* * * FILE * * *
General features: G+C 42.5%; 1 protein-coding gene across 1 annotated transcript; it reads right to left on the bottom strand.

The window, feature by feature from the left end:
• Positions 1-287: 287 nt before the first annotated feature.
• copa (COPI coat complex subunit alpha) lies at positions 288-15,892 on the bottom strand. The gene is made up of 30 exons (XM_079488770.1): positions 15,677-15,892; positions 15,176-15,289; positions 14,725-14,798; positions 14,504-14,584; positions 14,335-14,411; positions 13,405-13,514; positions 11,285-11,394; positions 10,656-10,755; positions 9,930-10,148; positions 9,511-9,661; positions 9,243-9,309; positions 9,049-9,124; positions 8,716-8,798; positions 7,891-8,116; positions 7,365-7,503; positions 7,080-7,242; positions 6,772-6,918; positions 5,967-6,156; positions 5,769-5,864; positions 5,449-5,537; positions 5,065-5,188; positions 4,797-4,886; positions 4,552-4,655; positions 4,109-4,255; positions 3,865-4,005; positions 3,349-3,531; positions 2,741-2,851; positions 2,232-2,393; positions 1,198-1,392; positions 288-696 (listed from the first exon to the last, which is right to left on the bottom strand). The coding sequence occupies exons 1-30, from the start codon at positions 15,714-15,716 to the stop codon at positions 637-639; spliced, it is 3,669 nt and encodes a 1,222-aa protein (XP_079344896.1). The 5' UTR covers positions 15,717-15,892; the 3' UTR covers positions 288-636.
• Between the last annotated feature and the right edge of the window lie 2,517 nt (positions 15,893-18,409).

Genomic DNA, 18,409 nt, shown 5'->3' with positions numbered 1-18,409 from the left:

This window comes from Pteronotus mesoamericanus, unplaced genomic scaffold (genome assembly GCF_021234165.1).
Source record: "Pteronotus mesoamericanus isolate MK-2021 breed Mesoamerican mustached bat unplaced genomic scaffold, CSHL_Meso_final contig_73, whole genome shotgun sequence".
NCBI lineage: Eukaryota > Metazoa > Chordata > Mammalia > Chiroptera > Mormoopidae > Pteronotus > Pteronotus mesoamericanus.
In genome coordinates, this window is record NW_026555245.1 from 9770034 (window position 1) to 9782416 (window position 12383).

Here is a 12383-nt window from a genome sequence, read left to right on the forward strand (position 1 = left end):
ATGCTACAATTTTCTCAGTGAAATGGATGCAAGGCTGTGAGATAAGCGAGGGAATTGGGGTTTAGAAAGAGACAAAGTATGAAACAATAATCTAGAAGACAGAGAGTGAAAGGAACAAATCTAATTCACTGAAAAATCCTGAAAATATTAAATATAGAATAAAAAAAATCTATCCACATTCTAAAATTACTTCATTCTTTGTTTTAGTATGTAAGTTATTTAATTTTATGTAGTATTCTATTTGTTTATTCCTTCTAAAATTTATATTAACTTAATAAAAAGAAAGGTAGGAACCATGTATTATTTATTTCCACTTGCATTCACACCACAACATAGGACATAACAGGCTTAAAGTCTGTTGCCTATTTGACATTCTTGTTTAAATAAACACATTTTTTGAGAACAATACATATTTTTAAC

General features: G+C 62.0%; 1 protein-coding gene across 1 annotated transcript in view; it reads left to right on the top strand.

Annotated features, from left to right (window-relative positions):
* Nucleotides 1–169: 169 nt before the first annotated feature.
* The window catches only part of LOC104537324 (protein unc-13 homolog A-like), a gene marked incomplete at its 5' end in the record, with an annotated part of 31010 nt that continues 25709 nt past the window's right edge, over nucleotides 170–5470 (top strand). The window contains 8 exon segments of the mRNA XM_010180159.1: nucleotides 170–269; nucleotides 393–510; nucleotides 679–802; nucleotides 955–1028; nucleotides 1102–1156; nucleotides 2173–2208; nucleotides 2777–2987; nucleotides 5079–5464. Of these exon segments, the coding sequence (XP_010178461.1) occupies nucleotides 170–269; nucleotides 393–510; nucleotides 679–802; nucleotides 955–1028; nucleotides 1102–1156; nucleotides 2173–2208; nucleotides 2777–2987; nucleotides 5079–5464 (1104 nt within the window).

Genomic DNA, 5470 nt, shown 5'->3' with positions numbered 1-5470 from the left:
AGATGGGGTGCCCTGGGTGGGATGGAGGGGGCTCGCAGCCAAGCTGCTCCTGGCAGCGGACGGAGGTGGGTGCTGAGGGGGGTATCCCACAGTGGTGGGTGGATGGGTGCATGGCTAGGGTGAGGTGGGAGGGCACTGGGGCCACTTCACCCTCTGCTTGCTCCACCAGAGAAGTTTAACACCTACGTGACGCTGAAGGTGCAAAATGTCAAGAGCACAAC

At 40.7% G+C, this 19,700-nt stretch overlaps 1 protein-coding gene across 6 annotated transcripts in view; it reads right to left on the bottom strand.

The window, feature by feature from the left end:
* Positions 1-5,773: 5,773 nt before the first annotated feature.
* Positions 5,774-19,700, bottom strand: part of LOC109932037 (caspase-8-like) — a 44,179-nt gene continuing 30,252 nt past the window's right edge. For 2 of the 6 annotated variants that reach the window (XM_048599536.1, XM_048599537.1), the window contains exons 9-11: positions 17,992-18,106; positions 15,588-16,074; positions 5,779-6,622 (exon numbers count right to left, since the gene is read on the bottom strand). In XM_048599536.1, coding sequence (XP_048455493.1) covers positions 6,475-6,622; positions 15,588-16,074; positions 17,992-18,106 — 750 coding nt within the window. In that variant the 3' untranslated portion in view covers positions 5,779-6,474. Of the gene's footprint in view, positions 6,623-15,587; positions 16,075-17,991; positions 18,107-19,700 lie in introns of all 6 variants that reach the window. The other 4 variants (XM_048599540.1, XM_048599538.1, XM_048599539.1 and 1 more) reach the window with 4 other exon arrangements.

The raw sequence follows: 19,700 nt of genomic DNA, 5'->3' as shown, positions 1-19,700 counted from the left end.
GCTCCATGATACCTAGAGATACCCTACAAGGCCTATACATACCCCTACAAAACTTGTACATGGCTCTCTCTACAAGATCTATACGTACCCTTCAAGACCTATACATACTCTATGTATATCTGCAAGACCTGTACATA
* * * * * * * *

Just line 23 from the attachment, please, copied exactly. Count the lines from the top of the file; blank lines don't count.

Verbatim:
The raw sequence follows: 19,700 nt of genomic DNA, 5'->3' as shown, positions 1-19,700 counted from the left end.